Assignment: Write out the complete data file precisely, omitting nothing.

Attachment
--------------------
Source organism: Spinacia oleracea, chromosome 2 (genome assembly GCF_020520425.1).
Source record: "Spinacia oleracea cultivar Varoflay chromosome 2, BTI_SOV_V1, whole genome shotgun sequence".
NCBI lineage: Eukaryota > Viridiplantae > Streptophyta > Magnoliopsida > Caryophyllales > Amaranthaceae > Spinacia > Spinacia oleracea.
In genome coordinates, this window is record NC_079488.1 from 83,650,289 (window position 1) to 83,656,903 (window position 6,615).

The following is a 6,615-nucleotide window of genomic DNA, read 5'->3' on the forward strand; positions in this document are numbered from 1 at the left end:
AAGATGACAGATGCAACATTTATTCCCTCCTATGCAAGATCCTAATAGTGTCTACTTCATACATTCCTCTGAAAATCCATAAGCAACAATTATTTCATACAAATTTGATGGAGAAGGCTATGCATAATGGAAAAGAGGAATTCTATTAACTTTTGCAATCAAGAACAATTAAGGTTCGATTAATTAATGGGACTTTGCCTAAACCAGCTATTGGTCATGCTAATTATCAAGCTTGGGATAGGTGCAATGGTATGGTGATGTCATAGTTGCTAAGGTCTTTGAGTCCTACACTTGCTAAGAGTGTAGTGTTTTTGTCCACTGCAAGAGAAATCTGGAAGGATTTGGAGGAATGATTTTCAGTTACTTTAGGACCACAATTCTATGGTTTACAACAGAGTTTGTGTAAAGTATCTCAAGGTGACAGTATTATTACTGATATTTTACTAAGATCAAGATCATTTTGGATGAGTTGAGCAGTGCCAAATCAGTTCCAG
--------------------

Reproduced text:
Source organism: Spinacia oleracea, chromosome 2 (genome assembly GCF_020520425.1).
Source record: "Spinacia oleracea cultivar Varoflay chromosome 2, BTI_SOV_V1, whole genome shotgun sequence".
NCBI lineage: Eukaryota > Viridiplantae > Streptophyta > Magnoliopsida > Caryophyllales > Amaranthaceae > Spinacia > Spinacia oleracea.
In genome coordinates, this window is record NC_079488.1 from 83,650,289 (window position 1) to 83,656,903 (window position 6,615).

The following is a 6,615-nucleotide window of genomic DNA, read 5'->3' on the forward strand; positions in this document are numbered from 1 at the left end:
AAGATGACAGATGCAACATTTATTCCCTCCTATGCAAGATCCTAATAGTGTCTACTTCATACATTCCTCTGAAAATCCATAAGCAACAATTATTTCATACAAATTTGATGGAGAAGGCTATGCATAATGGAAAAGAGGAATTCTATTAACTTTTGCAATCAAGAACAATTAAGGTTCGATTAATTAATGGGACTTTGCCTAAACCAGCTATTGGTCATGCTAATTATCAAGCTTGGGATAGGTGCAATGGTATGGTGATGTCATAGTTGCTAAGGTCTTTGAGTCCTACACTTGCTAAGAGTGTAGTGTTTTTGTCCACTGCAAGAGAAATCTGGAAGGATTTGGAGGAATGATTTTCAGTTACTTTAGGACCACAATTCTATGGTTTACAACAGAGTTTGTGTAAAGTATCTCAAGGTGACAGTATTATTACTGATATTTTACTAAGATCAAGATCATTTTGGATGAGTTGAGCAGTGCCAAATCAGTTCCAG